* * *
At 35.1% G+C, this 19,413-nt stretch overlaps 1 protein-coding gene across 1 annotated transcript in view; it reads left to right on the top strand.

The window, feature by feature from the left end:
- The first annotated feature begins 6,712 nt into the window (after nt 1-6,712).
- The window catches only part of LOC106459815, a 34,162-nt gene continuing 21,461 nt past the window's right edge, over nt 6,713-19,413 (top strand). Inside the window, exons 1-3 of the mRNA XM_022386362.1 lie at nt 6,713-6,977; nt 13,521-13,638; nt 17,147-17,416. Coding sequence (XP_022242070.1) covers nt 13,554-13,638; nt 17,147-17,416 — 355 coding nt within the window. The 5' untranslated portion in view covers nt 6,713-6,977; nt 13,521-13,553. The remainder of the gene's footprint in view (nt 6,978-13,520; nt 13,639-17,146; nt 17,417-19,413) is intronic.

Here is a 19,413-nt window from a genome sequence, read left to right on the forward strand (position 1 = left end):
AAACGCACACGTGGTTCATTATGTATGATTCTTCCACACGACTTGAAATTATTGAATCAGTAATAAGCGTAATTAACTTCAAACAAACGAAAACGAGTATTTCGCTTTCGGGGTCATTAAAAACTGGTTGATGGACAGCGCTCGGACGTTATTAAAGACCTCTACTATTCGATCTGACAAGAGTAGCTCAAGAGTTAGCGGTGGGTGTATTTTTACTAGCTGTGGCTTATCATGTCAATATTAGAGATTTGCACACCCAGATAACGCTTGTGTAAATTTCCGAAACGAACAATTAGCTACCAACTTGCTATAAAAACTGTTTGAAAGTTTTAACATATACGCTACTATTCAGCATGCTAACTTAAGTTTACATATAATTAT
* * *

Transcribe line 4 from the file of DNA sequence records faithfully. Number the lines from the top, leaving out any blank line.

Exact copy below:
- The window catches only part of LOC106459815, a 34,162-nt gene continuing 21,461 nt past the window's right edge, over nt 6,713-19,413 (top strand). Inside the window, exons 1-3 of the mRNA XM_022386362.1 lie at nt 6,713-6,977; nt 13,521-13,638; nt 17,147-17,416. Coding sequence (XP_022242070.1) covers nt 13,554-13,638; nt 17,147-17,416 — 355 coding nt within the window. The 5' untranslated portion in view covers nt 6,713-6,977; nt 13,521-13,553. The remainder of the gene's footprint in view (nt 6,978-13,520; nt 13,639-17,146; nt 17,417-19,413) is intronic.